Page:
Black Walnut identification
The Black Walnut Juglans nigra is a large deciduous tree native to eastern and central North America, where it is used for timber and produces edible nuts. It was introduced to Britain before 1656. It is an ornamental tree found in many large gardens in warmer areas.
Black Walnut identification – pinnate leaves with 10 to 23 toothed leaflets, green male catkins in May, green globular fruit in autumn, hairy buds, horseshoe-shaped leaf scar and bark with deep ridges.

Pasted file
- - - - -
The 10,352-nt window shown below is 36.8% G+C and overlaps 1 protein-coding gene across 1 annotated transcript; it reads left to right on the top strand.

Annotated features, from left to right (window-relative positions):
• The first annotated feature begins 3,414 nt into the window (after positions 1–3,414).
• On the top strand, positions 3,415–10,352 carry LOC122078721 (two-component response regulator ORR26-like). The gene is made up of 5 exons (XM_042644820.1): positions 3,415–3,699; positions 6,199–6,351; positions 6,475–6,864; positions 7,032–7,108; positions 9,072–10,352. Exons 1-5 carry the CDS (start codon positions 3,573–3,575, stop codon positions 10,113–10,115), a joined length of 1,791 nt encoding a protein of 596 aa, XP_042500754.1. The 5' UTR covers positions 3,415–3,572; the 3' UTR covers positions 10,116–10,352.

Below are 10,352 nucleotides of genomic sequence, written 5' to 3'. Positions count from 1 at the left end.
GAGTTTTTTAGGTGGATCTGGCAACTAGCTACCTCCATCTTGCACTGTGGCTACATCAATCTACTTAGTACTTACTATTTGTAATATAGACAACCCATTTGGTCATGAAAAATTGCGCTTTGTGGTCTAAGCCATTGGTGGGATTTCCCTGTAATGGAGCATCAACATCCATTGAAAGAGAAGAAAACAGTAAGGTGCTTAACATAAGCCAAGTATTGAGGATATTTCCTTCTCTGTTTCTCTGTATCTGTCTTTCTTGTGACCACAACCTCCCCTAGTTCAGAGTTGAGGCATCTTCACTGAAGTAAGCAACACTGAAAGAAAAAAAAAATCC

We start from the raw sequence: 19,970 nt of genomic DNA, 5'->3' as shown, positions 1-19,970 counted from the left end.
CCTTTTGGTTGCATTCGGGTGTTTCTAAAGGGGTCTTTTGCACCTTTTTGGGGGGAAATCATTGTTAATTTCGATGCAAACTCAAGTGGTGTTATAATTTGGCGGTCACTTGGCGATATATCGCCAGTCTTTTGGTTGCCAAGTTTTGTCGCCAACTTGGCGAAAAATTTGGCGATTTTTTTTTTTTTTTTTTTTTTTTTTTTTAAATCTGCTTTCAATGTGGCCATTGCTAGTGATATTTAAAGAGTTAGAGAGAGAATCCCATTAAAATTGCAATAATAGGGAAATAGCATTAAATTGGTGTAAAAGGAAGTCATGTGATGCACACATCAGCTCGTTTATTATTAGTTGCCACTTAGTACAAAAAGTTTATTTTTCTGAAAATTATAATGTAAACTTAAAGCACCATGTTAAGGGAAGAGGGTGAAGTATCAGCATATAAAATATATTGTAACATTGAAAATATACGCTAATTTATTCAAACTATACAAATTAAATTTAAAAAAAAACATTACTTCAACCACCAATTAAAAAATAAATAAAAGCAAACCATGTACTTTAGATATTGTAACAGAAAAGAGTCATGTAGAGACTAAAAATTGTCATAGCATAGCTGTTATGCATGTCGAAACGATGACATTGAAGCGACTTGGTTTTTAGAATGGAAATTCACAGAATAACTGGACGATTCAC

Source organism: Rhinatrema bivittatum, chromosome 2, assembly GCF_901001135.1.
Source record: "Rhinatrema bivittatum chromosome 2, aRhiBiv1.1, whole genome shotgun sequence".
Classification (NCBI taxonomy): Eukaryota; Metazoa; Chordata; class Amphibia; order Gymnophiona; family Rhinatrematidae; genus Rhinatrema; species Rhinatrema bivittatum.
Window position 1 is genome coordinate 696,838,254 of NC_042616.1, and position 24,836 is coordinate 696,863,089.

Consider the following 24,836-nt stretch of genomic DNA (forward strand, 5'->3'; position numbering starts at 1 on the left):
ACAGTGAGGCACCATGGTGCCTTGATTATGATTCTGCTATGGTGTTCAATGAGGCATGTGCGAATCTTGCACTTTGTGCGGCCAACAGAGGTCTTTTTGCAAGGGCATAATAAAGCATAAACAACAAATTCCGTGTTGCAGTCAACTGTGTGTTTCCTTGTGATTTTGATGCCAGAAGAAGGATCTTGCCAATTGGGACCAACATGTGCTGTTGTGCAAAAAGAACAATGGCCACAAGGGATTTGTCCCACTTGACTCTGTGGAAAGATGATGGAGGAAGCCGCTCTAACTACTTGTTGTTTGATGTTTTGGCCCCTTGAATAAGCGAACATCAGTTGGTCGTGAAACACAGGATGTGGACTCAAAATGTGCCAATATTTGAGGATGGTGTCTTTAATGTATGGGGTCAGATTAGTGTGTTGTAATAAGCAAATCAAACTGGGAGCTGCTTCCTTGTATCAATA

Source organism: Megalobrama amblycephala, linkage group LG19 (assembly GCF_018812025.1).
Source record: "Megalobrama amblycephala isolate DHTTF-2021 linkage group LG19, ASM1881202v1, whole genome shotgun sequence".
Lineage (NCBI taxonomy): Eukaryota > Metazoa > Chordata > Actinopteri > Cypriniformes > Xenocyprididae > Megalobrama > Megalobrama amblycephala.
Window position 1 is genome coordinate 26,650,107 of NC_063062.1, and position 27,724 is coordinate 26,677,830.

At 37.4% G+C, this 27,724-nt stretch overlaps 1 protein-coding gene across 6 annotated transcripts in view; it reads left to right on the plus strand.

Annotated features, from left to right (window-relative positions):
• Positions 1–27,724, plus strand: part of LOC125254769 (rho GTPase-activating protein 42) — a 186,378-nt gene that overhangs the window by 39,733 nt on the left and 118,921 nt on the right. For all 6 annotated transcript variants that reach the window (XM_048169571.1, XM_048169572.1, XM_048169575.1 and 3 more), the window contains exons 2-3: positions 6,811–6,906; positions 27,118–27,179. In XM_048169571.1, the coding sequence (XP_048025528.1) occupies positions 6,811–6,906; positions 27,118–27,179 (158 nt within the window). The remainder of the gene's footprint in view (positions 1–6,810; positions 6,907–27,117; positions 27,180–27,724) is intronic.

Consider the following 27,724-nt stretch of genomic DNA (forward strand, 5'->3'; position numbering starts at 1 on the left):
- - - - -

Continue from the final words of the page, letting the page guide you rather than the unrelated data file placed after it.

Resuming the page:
The Walnut family Juglandaceae includes the genera Juglans (Walnuts), Carya (Hickories) and Pterocarya (Wingnuts). They are characterised by having pinnate leaves, male catkins and globular fruit. Some are grown for their timber or edible nuts and some as ornamental trees in large gardens.
The leaf is pinnate and has more leaflets than that of the Common Walnut. The pinnate leaf has 10 to 23 (usually 15) leaflets.
Male and female flowers are on the same tree. The male flowers are on a catkin. This photo shows a male catkin in early May
A pair of fruits on the tree in October. Fruits grow singly or in pairs. Fruits are 3 to 5cm in diameter.